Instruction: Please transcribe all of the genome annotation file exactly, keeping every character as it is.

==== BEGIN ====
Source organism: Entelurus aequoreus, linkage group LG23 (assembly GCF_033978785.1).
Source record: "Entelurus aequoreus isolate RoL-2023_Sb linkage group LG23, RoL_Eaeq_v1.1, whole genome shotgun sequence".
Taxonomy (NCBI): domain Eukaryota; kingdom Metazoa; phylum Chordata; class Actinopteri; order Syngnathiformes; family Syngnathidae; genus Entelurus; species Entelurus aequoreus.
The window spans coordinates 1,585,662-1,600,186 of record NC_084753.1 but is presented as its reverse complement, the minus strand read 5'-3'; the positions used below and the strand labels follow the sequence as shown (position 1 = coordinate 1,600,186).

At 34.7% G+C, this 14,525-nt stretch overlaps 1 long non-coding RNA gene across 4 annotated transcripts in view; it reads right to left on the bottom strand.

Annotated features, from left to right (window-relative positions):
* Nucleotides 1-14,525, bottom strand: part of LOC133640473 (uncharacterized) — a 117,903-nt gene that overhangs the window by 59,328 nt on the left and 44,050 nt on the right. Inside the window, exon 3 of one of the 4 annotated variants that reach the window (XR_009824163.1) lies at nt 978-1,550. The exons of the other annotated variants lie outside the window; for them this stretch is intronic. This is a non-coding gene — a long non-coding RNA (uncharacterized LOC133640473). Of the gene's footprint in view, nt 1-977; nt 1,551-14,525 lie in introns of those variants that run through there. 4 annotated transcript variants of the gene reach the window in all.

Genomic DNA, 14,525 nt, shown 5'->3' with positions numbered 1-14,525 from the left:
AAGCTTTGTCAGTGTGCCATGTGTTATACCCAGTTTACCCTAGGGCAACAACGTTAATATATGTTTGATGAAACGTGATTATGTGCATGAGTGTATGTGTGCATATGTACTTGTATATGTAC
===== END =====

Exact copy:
Source organism: Entelurus aequoreus, linkage group LG23 (assembly GCF_033978785.1).
Source record: "Entelurus aequoreus isolate RoL-2023_Sb linkage group LG23, RoL_Eaeq_v1.1, whole genome shotgun sequence".
Taxonomy (NCBI): domain Eukaryota; kingdom Metazoa; phylum Chordata; class Actinopteri; order Syngnathiformes; family Syngnathidae; genus Entelurus; species Entelurus aequoreus.
The window spans coordinates 1,585,662-1,600,186 of record NC_084753.1 but is presented as its reverse complement, the minus strand read 5'-3'; the positions used below and the strand labels follow the sequence as shown (position 1 = coordinate 1,600,186).

At 34.7% G+C, this 14,525-nt stretch overlaps 1 long non-coding RNA gene across 4 annotated transcripts in view; it reads right to left on the bottom strand.

Annotated features, from left to right (window-relative positions):
* Nucleotides 1-14,525, bottom strand: part of LOC133640473 (uncharacterized) — a 117,903-nt gene that overhangs the window by 59,328 nt on the left and 44,050 nt on the right. Inside the window, exon 3 of one of the 4 annotated variants that reach the window (XR_009824163.1) lies at nt 978-1,550. The exons of the other annotated variants lie outside the window; for them this stretch is intronic. This is a non-coding gene — a long non-coding RNA (uncharacterized LOC133640473). Of the gene's footprint in view, nt 1-977; nt 1,551-14,525 lie in introns of those variants that run through there. 4 annotated transcript variants of the gene reach the window in all.

Genomic DNA, 14,525 nt, shown 5'->3' with positions numbered 1-14,525 from the left:
AAGCTTTGTCAGTGTGCCATGTGTTATACCCAGTTTACCCTAGGGCAACAACGTTAATATATGTTTGATGAAACGTGATTATGTGCATGAGTGTATGTGTGCATATGTACTTGTATATGTAC